I often see a stitch combination/pattern or a pictured project which instantly inspires me to pick up my hook and yarn. Sometimes – a few times – I find something so great for me that I make it into something larger or make more than one. Most of the time, I’m not so impressed with the looks of the project that I create. That is probably more a factor of my own lack of design expertise or color selection or a hundred other things rather than a failure on the part of the person who designed the piece that grabbed my attention.
Clockwise from lower left:
pale salmon fisherman’s scarf in worsted weight acrylic
DC ripple with variegated baby yarn and some lime green yarn
sock yarn fingerless mitts (more on these later)
infinity scarf in variegated blue/green worsted weight acrylic
DC double circle in green variegated acrylic (meant to circle the neck twice)
Making a scarf is a great way for me to try out a stitch pattern. It’s not such an investment of time or yarn or money if it doesn’t turn out as anticipated. Smaller projects are nice that way. So, here you see some of my scarf experiments. There are lots more. Most of them wind up as gifts, especially if I discover a friend has a particular weakness for a color that I’ve worked with. I like orange, for instance, but it doesn’t like me very much. My mom loves orange, so she is often the recipient of a piece that contains orange. Why, you may well ask, do I continue to crochet with orange yarn if I won’t wear it. Well, it’s a great color to use to make other colors pop. I think it’s second only to black in that way. And, I am gifted a great deal of yarn – which I never turn down. LOL. So, I get perhaps more than my share of orange. Right now, I have 4 large skeins of orange mohair yarn. Gotta come up with a good idea for it……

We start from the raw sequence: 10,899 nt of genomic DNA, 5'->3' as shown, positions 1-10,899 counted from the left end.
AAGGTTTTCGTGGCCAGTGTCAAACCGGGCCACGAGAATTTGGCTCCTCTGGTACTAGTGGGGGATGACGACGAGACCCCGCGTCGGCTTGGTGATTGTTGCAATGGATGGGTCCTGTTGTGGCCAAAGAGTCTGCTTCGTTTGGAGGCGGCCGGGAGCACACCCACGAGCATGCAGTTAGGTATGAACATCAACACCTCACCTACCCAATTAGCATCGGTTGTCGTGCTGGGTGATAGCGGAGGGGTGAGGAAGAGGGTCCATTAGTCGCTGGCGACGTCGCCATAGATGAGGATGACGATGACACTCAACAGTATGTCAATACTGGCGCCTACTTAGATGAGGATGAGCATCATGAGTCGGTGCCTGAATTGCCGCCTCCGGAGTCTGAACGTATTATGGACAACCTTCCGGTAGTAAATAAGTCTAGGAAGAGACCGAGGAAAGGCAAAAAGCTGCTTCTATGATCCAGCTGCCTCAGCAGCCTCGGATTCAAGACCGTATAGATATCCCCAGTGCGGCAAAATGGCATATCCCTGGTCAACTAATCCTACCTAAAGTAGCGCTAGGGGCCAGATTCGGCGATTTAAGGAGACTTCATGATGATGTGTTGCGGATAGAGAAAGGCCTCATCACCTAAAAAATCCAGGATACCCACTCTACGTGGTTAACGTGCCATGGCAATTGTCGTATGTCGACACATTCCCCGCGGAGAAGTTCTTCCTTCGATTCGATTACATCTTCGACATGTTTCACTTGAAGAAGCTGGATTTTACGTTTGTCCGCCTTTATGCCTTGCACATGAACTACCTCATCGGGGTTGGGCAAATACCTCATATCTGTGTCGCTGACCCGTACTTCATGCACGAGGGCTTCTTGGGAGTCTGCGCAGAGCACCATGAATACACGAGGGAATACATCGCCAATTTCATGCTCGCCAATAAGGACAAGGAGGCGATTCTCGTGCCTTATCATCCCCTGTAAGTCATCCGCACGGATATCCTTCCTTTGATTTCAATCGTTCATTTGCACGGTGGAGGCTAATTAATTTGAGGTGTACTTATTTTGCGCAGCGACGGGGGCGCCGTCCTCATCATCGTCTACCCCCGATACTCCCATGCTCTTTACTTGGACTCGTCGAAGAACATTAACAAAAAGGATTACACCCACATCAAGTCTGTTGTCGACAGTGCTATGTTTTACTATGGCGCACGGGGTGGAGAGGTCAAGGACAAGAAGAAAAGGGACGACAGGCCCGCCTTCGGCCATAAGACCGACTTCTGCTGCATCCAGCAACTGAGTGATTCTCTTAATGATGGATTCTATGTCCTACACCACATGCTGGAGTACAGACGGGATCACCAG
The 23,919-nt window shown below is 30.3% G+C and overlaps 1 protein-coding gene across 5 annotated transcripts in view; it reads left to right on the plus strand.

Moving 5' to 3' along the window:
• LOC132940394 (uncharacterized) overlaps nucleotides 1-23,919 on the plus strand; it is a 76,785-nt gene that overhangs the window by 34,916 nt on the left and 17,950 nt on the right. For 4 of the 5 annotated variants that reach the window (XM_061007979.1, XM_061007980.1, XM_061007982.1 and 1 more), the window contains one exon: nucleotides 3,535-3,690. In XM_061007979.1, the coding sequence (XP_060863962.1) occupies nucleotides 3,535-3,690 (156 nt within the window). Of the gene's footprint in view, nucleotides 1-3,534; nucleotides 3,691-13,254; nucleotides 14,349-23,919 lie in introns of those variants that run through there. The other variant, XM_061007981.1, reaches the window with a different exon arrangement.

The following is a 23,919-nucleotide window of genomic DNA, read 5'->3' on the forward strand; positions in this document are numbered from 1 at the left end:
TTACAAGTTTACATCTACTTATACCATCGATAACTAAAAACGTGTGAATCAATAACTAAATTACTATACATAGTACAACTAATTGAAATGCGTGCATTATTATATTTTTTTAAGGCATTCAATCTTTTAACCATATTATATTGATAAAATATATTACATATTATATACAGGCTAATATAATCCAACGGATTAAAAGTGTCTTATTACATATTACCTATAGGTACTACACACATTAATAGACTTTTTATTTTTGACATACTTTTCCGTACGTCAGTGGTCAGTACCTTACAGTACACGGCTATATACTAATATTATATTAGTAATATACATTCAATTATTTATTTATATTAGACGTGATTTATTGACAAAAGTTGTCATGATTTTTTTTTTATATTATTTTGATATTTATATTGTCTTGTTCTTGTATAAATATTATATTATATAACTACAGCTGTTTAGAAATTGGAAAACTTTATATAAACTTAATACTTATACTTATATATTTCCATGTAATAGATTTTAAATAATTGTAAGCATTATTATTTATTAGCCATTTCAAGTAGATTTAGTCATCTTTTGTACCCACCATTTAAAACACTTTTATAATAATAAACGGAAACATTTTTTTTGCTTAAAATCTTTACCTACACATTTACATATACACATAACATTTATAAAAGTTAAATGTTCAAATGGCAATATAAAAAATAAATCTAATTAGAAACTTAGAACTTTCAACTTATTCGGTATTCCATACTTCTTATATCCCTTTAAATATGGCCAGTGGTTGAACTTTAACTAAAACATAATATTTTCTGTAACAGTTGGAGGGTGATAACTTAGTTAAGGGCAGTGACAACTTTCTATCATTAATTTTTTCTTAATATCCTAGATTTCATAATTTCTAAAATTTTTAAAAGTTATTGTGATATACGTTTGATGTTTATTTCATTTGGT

This scarf is one of my few experiments with Tunisian. I loved Kim Guzman’s Tunisian Short Row scarf but was not very successful crocheting it. The way the colors worked out in this experiment mimic Kim’s short rows in Tunisian.
Another reason to make scarves and fingerless mitts in easy care fibers (usually acrylic or superwash wool) – I walk every day, almost always outdoors, and get a lot of scarves pretty sweaty. I don’t want to ‘baby’ these scarves. They get hard use and must hold up well in the washer and dryer. I reserve prissier yarns (Can a yarn be described as prissy? Yes! I just did!) for my dressier scarves which I don’t mind hand washing and laying flat to dry. Just not these experiments!
See those nice fingerless mitts in that picture? They’re some of my favorites! Sadly, a very bad dog decided she liked them too. It’s not that clear in this picture. She chewed through the seam on the side where the thumb hole is on the top one. I think I can fix them since they’re not fancy. Bad dog!
By jd wolfe